Works from the
Collection of Harvey Probber
As an accomplished designer, innovator, and entrepreneur, Harvey Probber led a life guided by creative interests. From a young age, he explored the formal qualities of furnishings and their role in interior environments leading him to a successful career in design, manufacturing, and distribution. Probber developed an original, award-winning style that fits seamlessly into interiors across the country. One of his greatest contributions to the canon of design was the concept of “modular furniture”; an idea he coined that is so commonplace today that it’s hard to imagine it wasn’t always a part of the field’s vernacular.
Probber’s design ideology was undoubtedly modern, but also revered historical and cultural events that preceded and happened alongside his work. In tune with the arts, Probber befriended artists such as Adolph Gottlieb and gallerists, such as Sam Kootz and Bernard Davis. He amassed a collection of European and American modern art that was displayed alongside his furniture in showrooms and catalogs, often inspiring his own work.
In 1962, Probber purchased Eastcliff, a Gothic Revival home originally designed in 1925 by Hobart Upjohn for J. Richard Ardrey, a prominent banker. Probber embarked upon the renovation and installation of art and design that transformed the stately home into a 16-room waterfront gallery for his collection of paintings and decorative objects. His furniture and that of his favorite designers provided comfort within the home’s interior composition.
Probber was well known in the world of design and beyond and it is hardly surprising that his social circle included musicians, stage and screen stars, artists, photographers, authors, and other accomplished people who regularly convened at Eastcliff.
Carter Ratcliff writes in a soon to be published manuscript dedicated to the life of Harvey Probber: “Probber saw that works of art do not live in a vacuum. They need settings, that a rapprochement between art and design could be a starting place in the endeavor to supply life with a sound foundation.”
A complete work of art and interior design, the Eastcliff residence captured Harvey Probber’s sophisticated and modern vision. It was the perfect backdrop for a life full of art and design.
The present collection of works comes out of the Eastcliff residence and directly from the Probber family. The selection of more than 60 lots is comprised of Probber designs, works by those he represented, and artworks he collected. Altogether, the auction provides a snapshot of Probber’s holistic creative sensibilities and his far-reaching influence on the field of design.
Wright would like to thank the Harvey Probber Archive for generously sharing period documentation, information and images, and Carter Ratcliff for allowing us access to his unpublished manuscript.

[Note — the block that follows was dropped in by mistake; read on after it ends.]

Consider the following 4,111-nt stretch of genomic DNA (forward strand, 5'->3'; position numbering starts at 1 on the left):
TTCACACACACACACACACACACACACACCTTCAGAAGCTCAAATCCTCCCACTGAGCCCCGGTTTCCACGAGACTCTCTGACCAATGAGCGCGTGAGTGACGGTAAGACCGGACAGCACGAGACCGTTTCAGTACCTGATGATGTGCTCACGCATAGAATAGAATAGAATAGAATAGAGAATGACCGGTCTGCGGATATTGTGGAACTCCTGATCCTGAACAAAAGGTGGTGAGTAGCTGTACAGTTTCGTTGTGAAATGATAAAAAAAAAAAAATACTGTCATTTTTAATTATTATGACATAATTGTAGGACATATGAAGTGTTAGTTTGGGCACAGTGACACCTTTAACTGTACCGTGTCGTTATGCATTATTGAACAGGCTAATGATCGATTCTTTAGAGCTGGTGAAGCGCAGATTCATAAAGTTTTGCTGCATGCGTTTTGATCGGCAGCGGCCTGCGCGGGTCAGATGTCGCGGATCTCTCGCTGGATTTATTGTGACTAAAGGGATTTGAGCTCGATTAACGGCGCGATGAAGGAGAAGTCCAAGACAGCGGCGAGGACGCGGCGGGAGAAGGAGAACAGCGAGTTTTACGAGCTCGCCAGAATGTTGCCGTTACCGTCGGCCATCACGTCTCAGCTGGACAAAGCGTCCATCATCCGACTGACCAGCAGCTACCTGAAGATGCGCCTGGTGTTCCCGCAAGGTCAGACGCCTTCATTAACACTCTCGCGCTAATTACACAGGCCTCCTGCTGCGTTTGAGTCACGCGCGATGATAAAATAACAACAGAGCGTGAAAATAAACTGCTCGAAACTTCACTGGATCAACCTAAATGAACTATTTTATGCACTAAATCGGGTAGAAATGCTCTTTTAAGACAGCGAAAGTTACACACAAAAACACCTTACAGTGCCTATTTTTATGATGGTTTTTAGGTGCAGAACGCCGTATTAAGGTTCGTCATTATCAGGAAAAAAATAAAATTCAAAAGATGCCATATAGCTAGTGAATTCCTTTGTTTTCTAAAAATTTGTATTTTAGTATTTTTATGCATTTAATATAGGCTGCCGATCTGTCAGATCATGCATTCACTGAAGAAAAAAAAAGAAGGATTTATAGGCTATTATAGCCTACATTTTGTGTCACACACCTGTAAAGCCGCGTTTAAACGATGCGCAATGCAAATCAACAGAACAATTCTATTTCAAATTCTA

Harvey Probber 1922–2003
Pioneering and innovative furniture designer Harvey Probber sold his first sofa design when he was just sixteen years old. He coined the concept of modular furniture and proceeded to compose harmonious interiors incorporating art and design.
Probber was raised in Brooklyn and as a high school student, he worked part-time in a used furniture store and began to draw his own furnishings. The successful sale of his sofa design deepened his curiosity and he visited the New York Furniture Exchange in Manhattan to make more connections within the industry. After his high school graduation, he took a position as a designer at Trade Upholstery, a small factory on West 17th Street, where he learned about the manufacturing and distribution of furniture. Probber’s ideas flourished and he produced successful, award-winning designs for other firms by 1940.
However, the onset of World War II briefly halted Probber’s career path. He joined the Coast Guard and toured the country with the Coast Guard Band as a baritone singer, entertaining troops. When the war ended, he continued touring and singing while sketching furniture designs in his down time.
Production of furniture was limited due to war-time shortages, but in 1945, Probber decided to go into manufacturing with his company, Harvey Probber, Inc. Around this time, Probber introduced his Sert Group furniture with various standalone modules that worked in combination with others in the line. Probber called his idea “Modular Furniture”; a concept that was quickly adopted by other designers and continues to be widely used today. In 1948, Probber’s Sling chair design was included in the influential Good Design exhibition at the Museum of Modern Art, New York and by the 1950s, his pieces were found in high end department stores across the country.
Probber opened showrooms across the country and continued to introduce highly sought after modern designs throughout the 1960s, 1970s, and 1980s. Even after he sold his company in 1986, he continued to work as a design consultant.
Design and creativity did not stop for Probber at his own furniture. His business model incorporated the distribution of designs by Maria Pergay, Angelo Mangiarotti, Preben Fabricius and Jorgen Kastholm among others that fit Probber’s modern vision. Furthermore, Probber intentionally designed his showrooms and developed his own advertising campaigns to include both art and design, creating a dialog between the two that illustrated neither exists in a vacuum.
Probber died in 2003 but he is remembered fondly for his innovative designs that remain as novel today as when they were first conceived.